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Presence in global bodies
Publication Date : 23-10-2012
Korea had a string of successes last week on the international stage. It was selected Saturday to be home to the Green Climate Fund, a UN fund launched in 2011 to help fight global warming by funnelling money from developed to developing countries.
A day earlier, Korea won the right to host the next biennial meeting of the Conference of the Parties to the Convention on Biological Diversity at the end of its 11th session in Hyderabad, India. On Thursday, the country was elected as a non-permanent member of the UN Security Council, making a comeback after 15 years to the key organ of the global body.
These successful bids were trumpeted by officials here as leading to a bigger role for Korea in handling global security, climate and environmental issues. The hosting of the 190-member GCF secretariat is expected to not only enhance the country’s green growth image but bring it US$343.9 million in economic benefits every year by housing hundreds of UN workers and holding about 120 international meetings annually. The 2014 meeting of the 193-member CBD, which is to be attended by more than 10,000 representatives from governments, international and nongovernmental organisations, is forecast to produce economic effects worth about $406 million.
Its heightened profile on the global stage, particularly the UNSC membership, is also likely to increase calls for Seoul to contribute more to the international community in terms of finance and manpower. Korea, whose official development assistance is far below the average of the 34-member Organisation for Economic Cooperation and Development, should certainly try to expand its financial contributions commensurate with its economic power.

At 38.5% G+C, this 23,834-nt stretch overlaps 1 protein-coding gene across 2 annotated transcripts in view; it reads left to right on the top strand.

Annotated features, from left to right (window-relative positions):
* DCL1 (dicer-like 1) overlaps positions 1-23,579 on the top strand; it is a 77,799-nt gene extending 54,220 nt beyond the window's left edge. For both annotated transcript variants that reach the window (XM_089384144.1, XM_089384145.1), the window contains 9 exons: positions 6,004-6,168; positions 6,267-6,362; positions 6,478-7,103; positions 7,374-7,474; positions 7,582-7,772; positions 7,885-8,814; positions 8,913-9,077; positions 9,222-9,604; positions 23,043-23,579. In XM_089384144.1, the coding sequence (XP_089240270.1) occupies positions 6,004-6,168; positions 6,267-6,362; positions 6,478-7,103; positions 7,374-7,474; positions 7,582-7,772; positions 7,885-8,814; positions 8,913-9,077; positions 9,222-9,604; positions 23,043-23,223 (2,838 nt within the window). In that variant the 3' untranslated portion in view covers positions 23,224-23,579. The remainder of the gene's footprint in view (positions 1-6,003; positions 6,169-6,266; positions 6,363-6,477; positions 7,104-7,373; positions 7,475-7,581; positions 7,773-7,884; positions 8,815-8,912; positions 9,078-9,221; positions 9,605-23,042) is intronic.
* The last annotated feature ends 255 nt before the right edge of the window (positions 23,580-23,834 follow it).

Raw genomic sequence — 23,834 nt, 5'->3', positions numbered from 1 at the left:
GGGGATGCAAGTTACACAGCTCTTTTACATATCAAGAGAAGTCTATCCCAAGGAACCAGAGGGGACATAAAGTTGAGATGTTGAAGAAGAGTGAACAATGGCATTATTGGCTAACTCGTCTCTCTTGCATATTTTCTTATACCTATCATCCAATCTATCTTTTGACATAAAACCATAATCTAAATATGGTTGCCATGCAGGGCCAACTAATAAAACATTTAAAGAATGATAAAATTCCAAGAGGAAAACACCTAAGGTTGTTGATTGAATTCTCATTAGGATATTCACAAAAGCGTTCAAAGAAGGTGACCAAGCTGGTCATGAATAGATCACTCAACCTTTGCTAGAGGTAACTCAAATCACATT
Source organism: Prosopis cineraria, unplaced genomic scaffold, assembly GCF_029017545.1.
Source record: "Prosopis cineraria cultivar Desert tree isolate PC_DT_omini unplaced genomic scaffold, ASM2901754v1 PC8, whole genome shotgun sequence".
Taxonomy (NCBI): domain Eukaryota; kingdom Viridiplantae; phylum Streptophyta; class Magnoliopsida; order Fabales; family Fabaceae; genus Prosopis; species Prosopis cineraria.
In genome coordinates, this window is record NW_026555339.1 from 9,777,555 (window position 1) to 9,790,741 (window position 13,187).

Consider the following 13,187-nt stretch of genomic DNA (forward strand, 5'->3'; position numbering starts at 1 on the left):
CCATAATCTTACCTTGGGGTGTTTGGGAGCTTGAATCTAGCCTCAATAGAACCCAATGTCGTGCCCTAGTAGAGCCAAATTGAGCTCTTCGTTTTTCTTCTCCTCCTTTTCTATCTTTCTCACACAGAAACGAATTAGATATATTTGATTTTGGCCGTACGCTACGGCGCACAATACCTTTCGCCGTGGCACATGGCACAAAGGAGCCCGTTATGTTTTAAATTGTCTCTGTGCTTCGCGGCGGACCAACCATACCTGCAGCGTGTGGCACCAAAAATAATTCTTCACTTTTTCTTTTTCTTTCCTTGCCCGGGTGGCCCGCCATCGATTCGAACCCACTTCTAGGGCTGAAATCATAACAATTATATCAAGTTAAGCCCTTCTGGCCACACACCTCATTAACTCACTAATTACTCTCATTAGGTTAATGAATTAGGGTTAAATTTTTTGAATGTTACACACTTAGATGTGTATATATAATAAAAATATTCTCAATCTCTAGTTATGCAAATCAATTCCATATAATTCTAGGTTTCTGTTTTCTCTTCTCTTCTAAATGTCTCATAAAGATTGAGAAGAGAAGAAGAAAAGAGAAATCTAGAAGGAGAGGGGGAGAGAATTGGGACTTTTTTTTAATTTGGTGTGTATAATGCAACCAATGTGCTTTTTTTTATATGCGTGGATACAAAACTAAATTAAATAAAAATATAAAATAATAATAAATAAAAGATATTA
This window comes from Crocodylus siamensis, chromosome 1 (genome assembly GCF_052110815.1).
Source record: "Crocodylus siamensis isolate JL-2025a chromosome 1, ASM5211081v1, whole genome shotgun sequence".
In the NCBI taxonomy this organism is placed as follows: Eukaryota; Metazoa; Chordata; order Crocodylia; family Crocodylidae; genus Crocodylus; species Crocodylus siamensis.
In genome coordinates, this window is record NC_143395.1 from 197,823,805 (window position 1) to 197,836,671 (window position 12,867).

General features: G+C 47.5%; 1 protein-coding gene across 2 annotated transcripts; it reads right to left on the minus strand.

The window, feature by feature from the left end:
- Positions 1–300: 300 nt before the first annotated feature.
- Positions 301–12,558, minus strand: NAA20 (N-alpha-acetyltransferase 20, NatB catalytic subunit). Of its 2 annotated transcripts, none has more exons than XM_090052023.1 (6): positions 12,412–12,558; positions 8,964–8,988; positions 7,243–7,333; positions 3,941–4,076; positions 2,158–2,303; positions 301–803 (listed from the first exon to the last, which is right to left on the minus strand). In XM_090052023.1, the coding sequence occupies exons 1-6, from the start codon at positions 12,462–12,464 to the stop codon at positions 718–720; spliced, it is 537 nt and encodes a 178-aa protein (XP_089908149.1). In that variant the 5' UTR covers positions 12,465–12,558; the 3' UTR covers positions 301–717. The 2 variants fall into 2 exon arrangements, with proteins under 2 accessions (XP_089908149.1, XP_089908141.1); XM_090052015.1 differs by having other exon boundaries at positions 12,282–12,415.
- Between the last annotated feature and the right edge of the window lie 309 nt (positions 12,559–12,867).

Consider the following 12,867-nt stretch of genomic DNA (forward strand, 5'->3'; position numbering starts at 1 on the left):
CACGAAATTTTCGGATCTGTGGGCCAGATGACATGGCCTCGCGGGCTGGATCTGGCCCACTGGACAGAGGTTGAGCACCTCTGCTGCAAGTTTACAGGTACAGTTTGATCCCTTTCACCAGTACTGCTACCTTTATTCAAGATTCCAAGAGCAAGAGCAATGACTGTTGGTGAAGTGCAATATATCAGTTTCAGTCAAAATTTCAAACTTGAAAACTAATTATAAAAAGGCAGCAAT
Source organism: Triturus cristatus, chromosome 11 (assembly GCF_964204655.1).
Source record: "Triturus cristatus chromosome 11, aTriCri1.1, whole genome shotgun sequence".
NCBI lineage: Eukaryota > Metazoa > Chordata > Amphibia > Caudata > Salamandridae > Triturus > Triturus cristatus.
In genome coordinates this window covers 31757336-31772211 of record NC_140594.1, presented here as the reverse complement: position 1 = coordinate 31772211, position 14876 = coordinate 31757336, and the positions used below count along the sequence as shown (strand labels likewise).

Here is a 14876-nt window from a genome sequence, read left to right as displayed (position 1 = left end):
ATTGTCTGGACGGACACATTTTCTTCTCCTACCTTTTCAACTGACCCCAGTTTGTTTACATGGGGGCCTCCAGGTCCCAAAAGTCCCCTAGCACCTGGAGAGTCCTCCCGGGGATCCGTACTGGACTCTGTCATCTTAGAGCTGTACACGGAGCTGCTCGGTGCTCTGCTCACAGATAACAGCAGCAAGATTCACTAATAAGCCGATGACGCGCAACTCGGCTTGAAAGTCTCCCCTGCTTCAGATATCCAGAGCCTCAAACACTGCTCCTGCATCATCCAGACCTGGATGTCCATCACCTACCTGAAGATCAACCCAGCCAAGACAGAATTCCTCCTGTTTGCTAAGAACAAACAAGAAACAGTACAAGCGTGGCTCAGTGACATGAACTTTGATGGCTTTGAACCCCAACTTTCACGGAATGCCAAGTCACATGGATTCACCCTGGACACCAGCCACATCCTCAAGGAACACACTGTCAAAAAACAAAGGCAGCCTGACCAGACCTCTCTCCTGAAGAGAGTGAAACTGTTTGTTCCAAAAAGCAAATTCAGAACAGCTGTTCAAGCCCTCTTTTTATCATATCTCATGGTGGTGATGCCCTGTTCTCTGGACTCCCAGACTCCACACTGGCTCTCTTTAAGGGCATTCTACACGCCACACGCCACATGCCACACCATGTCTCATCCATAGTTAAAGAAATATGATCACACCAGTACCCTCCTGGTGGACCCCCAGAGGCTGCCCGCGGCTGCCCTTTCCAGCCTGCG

But the country would also be helped by more Koreans working at international agencies.
According to figures from the Ministry of Strategy and Finance, the proportion of Korean staff at global bodies remains far below the country’s investment stakes. Korean capital accounts for 1.23 per cent of the World Bank and 1.41 per cent of the International Monetary Fund but only 0.73 per cent and 0.95 per cent of their employees are its nationals. In the Asian Development Bank, it takes up 5.05 per cent of the lender’s capital with the proportion of Korean staff at 1.86 per cent.
Data from the Korea Investment-Trade Promotion Agency also shows Korean companies won $28.8 million, or 0.2 per cent of the total, in procurement projects placed by UN agencies last year. Only 25 of about 9,000 firms taking part in UN procurement markets are Korean enterprises.
Efforts should be strengthened to let more Koreans work at various international agencies. It is needed not just to gain practical interests proportionate to its financial contributions but to truly enhance the country’s role on the global stage. The government should provide more information and pertinent guidance for the growing number of Koreans who wish to use their abilities and gain experience at international institutions.